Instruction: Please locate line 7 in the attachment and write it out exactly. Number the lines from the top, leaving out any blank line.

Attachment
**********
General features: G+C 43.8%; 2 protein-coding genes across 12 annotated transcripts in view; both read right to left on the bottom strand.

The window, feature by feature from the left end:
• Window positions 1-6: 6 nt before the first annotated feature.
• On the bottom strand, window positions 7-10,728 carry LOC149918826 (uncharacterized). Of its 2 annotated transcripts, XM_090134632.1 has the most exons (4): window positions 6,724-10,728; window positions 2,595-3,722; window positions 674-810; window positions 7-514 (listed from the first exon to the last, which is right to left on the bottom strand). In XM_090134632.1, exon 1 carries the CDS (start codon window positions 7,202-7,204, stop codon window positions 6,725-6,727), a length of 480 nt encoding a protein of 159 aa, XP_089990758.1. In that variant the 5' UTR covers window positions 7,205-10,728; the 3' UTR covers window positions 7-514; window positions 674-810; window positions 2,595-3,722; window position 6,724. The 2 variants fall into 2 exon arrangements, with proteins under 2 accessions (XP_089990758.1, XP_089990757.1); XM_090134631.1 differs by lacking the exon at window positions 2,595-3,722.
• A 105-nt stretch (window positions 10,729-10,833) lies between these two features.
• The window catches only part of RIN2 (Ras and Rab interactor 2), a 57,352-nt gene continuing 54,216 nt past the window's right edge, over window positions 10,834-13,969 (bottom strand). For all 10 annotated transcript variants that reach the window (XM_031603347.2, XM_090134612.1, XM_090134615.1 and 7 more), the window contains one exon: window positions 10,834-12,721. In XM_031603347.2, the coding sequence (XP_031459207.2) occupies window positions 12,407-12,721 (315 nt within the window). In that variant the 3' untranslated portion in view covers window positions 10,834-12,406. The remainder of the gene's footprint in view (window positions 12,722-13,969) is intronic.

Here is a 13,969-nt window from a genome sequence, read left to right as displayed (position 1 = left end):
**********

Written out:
Here is a 13,969-nt window from a genome sequence, read left to right as displayed (position 1 = left end):